Our Navy can perform better

By Emmanuel Yawe   |   14 September 2015   |   1:17 am  
Nigerian Navy

Nigerian Navy

TWO fundamental factors have made the Nigerian economy maritime based. First is the fact that we are a nation in love with foreign goods. As reported by the National Bureau of Statistics recently, our reliance on foreign imports has been on an all time high between March 2012 to February of 2015.

The report says 27% of our imports for the period were industrial supplies, 23% capital goods, 17% food and beverages, 14% fuel and lubricants, 12% transport equipment and parts, and 7% consumer goods.

The global network of imports, according to the report, show that 43% of our imports come from Asia; 34% from Europe; 15% from America and 7% from Africa. Needless to say, 90% of these imports come through our territorial waters and are discharged at our sea ports.

Last week, a statement made available to journalists by the General Manager Public Affairs, Nigerian Ports Authority, Capt Iheanacho Ebubeogu revealed that the first quarter of 2015 witnessed an increase in cargo throughput of 7.2% totalling 49.3 million tonnes.

Secondly, Nigeria’s vast wealth in fossil fuel which play a leading role in driving the economy is for now minned mostly on and off shore in the marshy coastal waters of the Niger Delta.

Nigeria’s exports of oil and natural gas – at a time of peak prices – enable the country to post merchandise trade and current account surpluses for years running.

Thus faced with an economy that is dependent on sea ports and a natural resource that is found in its sea waters and around its sea shores, we have no option but to make sure the Nigerian Navy which is constitutionally mandated to protect our maritime boundaries is up to its task.

Sadly, this appears not to be the case as the new Chief of Naval Staff (CNS), Vice Admiral Ibok-Ette Ibas, was reported to have said that 50 per cent of the ships needed to achieve the goal of protecting our territorial waters are down.

He made the pronouncement while on a visit to Lagos alongside other senior officers to have a dialogue with officers and ratings during his familiarisation tour at the Nigeria Navy Ship (NNS) Quora in Lagos.

He said: “We have more than 50 per cent of our ships down and some of the problems are avoidable.  I am always perplexed at the way we handle what we call government property.

The truth is that we are short changing ourselves because the money government gives us will go back to repairing those equipment.” On his vision for the navy, Ibas said: “My vision is to develop a credible naval power in fulfilment of the Nigerian Navy constitutional roles towards enhancing national prosperity and security.”

Since his appointment as the Naval Chief, Vice Admiral Ibok-Ette Ibas has been quoted more than once, exhorting his men to be of good conduct by adhering to service and other government regulations.

He has urged his men to ensure the total eradication of oil theft and warned them to stay away from any form of illegal operation. He is quoted several times to have said: “I will not involve myself in any illegal act and I will not tolerate it.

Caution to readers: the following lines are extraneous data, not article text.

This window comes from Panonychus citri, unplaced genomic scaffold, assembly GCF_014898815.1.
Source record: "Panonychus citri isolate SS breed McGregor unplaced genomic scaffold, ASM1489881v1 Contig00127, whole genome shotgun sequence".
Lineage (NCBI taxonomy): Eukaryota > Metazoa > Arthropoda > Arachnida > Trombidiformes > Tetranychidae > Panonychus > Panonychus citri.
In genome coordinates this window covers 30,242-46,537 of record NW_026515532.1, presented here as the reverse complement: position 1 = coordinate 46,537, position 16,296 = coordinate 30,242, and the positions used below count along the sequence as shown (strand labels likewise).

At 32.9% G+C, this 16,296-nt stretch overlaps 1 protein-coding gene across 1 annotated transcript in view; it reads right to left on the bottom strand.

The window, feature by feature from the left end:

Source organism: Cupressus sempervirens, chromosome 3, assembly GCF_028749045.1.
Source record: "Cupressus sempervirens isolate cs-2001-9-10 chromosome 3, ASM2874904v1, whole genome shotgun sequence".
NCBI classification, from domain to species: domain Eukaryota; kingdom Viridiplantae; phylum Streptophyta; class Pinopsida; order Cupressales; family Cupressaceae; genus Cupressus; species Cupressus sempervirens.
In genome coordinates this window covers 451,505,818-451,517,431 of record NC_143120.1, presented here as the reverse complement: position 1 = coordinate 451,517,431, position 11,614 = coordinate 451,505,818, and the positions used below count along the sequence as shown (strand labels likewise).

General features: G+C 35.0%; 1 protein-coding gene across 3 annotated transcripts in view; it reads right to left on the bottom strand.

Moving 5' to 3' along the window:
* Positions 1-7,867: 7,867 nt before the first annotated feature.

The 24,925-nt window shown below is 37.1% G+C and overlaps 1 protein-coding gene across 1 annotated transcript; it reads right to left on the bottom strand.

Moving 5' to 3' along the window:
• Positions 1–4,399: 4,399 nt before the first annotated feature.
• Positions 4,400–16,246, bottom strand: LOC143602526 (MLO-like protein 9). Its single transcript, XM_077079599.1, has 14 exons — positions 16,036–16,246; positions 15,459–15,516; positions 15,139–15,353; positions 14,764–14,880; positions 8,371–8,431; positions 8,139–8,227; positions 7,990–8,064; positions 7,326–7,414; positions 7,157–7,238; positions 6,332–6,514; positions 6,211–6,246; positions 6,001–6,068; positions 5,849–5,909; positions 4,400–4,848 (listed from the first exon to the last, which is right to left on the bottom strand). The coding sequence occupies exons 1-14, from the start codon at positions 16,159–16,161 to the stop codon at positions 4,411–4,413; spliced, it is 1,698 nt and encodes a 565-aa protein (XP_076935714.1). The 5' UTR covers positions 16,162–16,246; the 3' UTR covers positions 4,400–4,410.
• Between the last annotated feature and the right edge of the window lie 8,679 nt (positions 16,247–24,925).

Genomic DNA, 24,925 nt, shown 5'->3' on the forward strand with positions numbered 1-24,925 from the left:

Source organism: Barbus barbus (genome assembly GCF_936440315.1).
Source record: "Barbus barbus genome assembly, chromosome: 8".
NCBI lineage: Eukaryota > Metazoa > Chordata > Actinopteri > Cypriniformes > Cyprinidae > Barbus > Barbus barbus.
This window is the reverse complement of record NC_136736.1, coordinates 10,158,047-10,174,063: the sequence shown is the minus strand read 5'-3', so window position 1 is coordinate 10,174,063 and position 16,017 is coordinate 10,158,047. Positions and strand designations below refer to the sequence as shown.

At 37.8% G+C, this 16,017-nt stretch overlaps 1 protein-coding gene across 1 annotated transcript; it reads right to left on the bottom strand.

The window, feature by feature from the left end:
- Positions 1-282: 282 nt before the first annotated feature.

Nobody will or should use my name to perpetuate any illegal operation. Those excesses will no longer be tolerated. “The nation is losing a lot through illegal activities and we must stop it.

We must curtail illegal crude oil theft, bunkering and other prominent practices.” These are indeed patriotic commitments. Given the precarious nature of our maritime based economy, the easiest way to stir up some serious social upheaval in Nigeria would be to destabilise or block all of our sea ports.

The consequent shortages of consumer goods would spark off a commotion unheard of in the history of this country. Such a dramatic tragedy has not happened to Nigeria but a more subtle form of economic sabotage has been going on unabated for some time now – oil theft.

The Nigerian National Petroleum Corporation (NNPC) former chief executive Andrew Yakubu and the Coordinating Minister of the Economy and former Minister of Finance Dr. Ngozi Okonjo-Iweala all lamented this systematic ruination of the nation on several occassions.

Okonjo-Iweala said that Nigeria was losing $1 billion or N155 billion revenues every month to oil theft at the time she was in office. The losses, blamed on pipeline vandals are equivalent to the total production of Equatorial Guinea and larger than the entire production of Ghana, Congo Brazzaville, Cameroon and Gabon put togather.

These staggering losses were all recorded when some ex-militants were over pampered with mouth watering contracts to protect the pipelines. President Buhari did the right thing in stopping the dubious contracts and appointing thorough professionals as service chiefs. The current Chief of Naval Staff, going by his pronouncements is poised to offer patriotic service to his country.

A general that reads the riot act to his men in public must mean business. The Navy under him will certainly do a better job in protecting our water ways and our economy if the National Assembly appropriates adequate funds for the agency that is constitutionally charged with this responsibility – the Navy. • Emmanuel Yawe is former Editor of Crystal News Magazine. He resides in Abuja.



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